A month ago I wanted to travel to Bath for a 60th birthday party. From Kent, this either involves a Tube journey to Paddington or traversing the south-western stretch of the M25, where — in the rare moments you are not in stationary traffic — you have the even worse experience of driving over 10,000 misaligned slabs of ribbed concrete.
But deep in my hippocampus, I remembered seeing a train to Bath on the departures board at Waterloo. This would let me travel from Seven-oaks to Waterloo East, avoiding the Tube. I looked online, but the website denied all knowledge of such trains. It told me to take the Underground to Paddington and board there.
Following a hunch, I searched Waterloo to Bath via Salisbury. Suddenly there they were — several daily direct trains from Waterloo to Bristol via Bath with First Class Advance tickets selling for bizarrely low prices. Yes, the route is slower than via Paddington, but it is cheap, easy, scenic and WiFi-enabled. The algorithm cares for none of this, of course. It shows the fastest journey and that’s that. It buries the Waterloo to Exeter trains for the same reason.
In the same way, French rail websites always make you travel via Paris whereas the smart money changes trains at Lille. True, you might have to wait for an hour at Lille Flandres station, but who cares when there is a bar called Le Palais de la Bière? (I much admire the Flemish approach to gastronomy, which rests on the much neglected insight that, provided you offer good chips and beer, nobody gives a shit about anything else.)
Taken at a simple level, this story contains a handy travel tip. But I think it poses a more fundamental question. Are websites increasingly leading people to make decisions in an identical informational context —and is this a good thing?
In the old days, some people would buy a house because they saw it in an estate agent’s window, others because they noticed a ‘For Sale’ sign on the house, or perhaps spotted an ad in the local paper.
Today, we uniformly use property websites. And because these impose the same search rules on everyone, it creates strange anomalies in the market. For instance, because the websites make you search high-end houses at price increments of £50,000, it seems any house must be listed at that threshold. Nobody searching high-to-low or low-to-high will find an £875,000 house. So property no longer has a price-demand curve —but a price-demand ziggurat. Good flats may be undervalued outside London, because most people filter by property type before searching. Similarly the restaurant market may become boring if TripAdvisor ratings become too influential. (Really good restaurants often polarise taste.)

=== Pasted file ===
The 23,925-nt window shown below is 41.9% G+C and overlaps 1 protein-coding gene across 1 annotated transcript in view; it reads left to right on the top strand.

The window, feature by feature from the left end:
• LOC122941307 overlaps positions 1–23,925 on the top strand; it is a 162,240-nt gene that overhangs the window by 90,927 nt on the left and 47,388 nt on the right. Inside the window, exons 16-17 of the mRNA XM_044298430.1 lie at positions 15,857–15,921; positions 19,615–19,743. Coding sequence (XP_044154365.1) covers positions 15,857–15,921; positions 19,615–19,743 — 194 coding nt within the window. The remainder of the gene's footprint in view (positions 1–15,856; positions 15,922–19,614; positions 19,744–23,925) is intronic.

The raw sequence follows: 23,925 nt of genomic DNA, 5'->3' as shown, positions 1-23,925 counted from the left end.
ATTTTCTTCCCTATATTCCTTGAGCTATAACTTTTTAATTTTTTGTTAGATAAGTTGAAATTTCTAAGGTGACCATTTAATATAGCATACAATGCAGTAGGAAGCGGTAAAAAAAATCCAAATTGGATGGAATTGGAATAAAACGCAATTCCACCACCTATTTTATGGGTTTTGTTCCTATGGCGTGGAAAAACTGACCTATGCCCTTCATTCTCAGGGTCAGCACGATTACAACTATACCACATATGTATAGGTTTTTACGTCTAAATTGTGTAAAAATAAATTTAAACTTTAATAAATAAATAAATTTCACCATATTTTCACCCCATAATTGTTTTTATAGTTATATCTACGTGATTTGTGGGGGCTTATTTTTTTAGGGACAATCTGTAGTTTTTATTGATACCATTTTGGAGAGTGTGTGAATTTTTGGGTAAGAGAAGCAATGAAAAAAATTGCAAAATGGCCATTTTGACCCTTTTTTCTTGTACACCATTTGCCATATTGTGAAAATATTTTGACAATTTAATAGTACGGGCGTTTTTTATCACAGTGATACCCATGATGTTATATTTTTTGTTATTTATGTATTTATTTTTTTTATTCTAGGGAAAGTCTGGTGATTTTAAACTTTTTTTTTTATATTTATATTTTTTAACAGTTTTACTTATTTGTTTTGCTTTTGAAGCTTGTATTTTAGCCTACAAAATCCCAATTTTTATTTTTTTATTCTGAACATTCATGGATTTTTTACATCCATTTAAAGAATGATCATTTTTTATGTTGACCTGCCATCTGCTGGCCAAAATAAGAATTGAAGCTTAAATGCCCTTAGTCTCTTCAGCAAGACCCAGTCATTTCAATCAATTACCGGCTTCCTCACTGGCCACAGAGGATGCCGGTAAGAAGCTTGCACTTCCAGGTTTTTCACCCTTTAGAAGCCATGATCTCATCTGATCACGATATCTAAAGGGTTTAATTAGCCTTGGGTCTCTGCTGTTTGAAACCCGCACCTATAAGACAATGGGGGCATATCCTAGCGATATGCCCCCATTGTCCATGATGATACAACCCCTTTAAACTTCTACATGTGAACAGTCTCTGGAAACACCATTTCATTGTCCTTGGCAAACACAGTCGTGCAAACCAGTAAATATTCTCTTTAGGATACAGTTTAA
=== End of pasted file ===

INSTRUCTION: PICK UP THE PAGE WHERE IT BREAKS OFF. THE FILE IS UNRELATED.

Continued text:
The genius of markets lies not only in aggregating people’s preferences but also in aggregating choices made in a wide variety of messily different contexts, and with a variety of different decision-making paths. The danger is that if you make the informational context the same for everyone, and the decision-tree the same for everyone, the information the market receives will increasingly reflect that artificially narrow context, so will no longer reveal the wider preferences of market participants. The individual decisions may seem better, but the market will be dumber overall. This question may even have implications for financial markets where increasingly all public companies are being bullied by institutional investors to deliver the same thing.
Among ants, as I recently learned, anomalies in individual ant behaviour combine to produce outcomes which are optimal for the wellbeing of the nest overall. Perhaps it’s the same with humans: markets are clever precisely because people are silly.
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